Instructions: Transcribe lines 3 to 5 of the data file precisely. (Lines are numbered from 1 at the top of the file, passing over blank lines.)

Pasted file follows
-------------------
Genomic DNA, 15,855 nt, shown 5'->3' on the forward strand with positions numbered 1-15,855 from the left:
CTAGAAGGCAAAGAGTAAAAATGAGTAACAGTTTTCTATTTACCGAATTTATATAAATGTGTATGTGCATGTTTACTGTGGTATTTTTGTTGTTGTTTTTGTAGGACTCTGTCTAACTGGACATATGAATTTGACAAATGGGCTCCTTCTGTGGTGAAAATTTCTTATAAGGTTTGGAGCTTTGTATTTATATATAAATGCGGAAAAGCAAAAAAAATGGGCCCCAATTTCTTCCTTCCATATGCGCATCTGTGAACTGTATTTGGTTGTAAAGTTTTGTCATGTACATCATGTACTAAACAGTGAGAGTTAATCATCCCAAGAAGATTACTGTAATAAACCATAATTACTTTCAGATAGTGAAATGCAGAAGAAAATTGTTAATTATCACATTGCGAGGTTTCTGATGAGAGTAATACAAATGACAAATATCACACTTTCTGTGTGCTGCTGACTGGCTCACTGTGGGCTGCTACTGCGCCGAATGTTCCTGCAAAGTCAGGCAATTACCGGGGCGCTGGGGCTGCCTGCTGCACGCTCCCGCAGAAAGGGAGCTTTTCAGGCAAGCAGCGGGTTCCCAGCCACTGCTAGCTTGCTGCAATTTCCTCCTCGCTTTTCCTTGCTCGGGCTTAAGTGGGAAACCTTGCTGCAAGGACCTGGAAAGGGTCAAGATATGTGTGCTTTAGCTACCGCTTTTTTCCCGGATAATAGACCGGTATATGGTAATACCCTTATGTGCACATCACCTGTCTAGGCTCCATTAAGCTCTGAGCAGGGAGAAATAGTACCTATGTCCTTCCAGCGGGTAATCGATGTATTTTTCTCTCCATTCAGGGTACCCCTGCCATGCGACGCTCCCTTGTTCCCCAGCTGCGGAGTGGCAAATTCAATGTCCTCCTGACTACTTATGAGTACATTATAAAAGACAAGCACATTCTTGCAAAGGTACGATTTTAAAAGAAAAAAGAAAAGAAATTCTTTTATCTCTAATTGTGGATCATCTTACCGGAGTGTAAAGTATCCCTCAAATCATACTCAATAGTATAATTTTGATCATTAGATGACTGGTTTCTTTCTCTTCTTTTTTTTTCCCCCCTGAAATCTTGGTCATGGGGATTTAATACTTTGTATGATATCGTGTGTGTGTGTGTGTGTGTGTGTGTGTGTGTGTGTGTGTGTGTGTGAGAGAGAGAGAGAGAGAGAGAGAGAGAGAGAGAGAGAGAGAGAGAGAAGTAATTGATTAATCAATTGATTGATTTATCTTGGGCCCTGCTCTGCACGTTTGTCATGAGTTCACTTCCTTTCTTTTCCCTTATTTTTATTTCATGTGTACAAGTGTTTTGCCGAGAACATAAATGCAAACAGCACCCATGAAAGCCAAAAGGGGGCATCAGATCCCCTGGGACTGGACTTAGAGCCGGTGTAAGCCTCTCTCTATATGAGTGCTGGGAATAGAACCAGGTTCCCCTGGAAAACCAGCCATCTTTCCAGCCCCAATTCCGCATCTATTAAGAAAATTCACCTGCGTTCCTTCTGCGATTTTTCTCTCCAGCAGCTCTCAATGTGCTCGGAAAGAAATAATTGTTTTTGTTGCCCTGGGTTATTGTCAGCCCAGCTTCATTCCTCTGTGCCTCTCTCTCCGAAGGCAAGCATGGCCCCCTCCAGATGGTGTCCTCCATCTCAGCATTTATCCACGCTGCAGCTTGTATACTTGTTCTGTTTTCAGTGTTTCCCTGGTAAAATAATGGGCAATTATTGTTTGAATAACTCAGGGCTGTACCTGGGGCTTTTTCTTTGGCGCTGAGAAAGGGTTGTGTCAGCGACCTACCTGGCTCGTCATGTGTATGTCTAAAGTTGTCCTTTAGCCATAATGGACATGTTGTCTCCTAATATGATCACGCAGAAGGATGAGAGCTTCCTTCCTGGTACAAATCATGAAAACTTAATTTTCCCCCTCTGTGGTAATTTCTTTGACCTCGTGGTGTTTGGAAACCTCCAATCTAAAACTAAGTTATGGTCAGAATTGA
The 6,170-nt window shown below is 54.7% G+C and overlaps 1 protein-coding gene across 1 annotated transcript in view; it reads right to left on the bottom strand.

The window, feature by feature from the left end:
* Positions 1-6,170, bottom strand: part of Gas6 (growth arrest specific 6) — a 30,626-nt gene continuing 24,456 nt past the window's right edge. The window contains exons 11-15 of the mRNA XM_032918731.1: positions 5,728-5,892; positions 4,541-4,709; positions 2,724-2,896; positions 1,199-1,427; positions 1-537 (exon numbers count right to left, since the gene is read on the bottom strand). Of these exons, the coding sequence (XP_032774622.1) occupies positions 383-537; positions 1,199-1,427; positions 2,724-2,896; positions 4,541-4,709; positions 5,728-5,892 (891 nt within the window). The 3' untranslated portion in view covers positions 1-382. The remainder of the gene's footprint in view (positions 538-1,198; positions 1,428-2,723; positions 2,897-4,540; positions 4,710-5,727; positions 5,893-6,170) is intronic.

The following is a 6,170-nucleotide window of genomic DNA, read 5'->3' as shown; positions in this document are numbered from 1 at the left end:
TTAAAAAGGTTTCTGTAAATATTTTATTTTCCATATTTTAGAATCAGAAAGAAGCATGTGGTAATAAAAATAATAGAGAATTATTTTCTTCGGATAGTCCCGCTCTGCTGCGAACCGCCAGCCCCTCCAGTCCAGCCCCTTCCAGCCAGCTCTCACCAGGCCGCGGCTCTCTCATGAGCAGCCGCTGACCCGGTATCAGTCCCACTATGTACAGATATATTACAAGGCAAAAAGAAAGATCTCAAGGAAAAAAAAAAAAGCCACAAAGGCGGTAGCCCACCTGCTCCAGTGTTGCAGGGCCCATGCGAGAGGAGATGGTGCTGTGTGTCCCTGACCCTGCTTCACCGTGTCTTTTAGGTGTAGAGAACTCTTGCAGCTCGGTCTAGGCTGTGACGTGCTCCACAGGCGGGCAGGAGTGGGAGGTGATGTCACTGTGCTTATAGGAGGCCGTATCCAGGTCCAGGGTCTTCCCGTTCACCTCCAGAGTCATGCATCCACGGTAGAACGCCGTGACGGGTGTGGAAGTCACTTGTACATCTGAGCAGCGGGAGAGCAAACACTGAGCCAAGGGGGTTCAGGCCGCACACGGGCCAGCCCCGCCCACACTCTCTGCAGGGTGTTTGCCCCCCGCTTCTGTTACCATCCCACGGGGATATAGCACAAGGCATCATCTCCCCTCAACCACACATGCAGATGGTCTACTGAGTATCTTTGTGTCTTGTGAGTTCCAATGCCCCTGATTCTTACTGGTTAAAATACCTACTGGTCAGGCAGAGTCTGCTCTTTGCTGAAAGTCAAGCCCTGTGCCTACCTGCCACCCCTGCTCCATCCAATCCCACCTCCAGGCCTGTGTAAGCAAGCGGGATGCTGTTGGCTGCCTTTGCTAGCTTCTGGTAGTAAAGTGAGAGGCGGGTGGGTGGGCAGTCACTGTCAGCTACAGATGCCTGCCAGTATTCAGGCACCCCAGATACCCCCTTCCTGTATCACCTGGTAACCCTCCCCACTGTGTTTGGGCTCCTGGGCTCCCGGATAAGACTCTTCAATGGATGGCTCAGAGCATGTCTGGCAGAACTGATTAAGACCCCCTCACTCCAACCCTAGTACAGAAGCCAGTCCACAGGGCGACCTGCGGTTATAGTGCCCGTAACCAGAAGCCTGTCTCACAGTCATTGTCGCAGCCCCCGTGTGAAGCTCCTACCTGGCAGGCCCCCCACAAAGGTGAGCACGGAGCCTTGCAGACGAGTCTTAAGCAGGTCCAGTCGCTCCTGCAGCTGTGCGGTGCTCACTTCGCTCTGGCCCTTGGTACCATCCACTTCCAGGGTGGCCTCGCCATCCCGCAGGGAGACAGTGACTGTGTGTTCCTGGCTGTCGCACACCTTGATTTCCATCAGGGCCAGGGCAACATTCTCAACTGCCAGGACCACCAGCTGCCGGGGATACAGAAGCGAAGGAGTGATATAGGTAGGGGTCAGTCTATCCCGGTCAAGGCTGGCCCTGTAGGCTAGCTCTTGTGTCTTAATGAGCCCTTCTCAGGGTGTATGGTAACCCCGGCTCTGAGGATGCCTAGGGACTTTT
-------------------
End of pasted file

The 6,170-nt window shown below is 54.7% G+C and overlaps 1 protein-coding gene across 1 annotated transcript in view; it reads right to left on the bottom strand.

The window, feature by feature from the left end:
* Positions 1-6,170, bottom strand: part of Gas6 (growth arrest specific 6) — a 30,626-nt gene continuing 24,456 nt past the window's right edge. The window contains exons 11-15 of the mRNA XM_032918731.1: positions 5,728-5,892; positions 4,541-4,709; positions 2,724-2,896; positions 1,199-1,427; positions 1-537 (exon numbers count right to left, since the gene is read on the bottom strand). Of these exons, the coding sequence (XP_032774622.1) occupies positions 383-537; positions 1,199-1,427; positions 2,724-2,896; positions 4,541-4,709; positions 5,728-5,892 (891 nt within the window). The 3' untranslated portion in view covers positions 1-382. The remainder of the gene's footprint in view (positions 538-1,198; positions 1,428-2,723; positions 2,897-4,540; positions 4,710-5,727; positions 5,893-6,170) is intronic.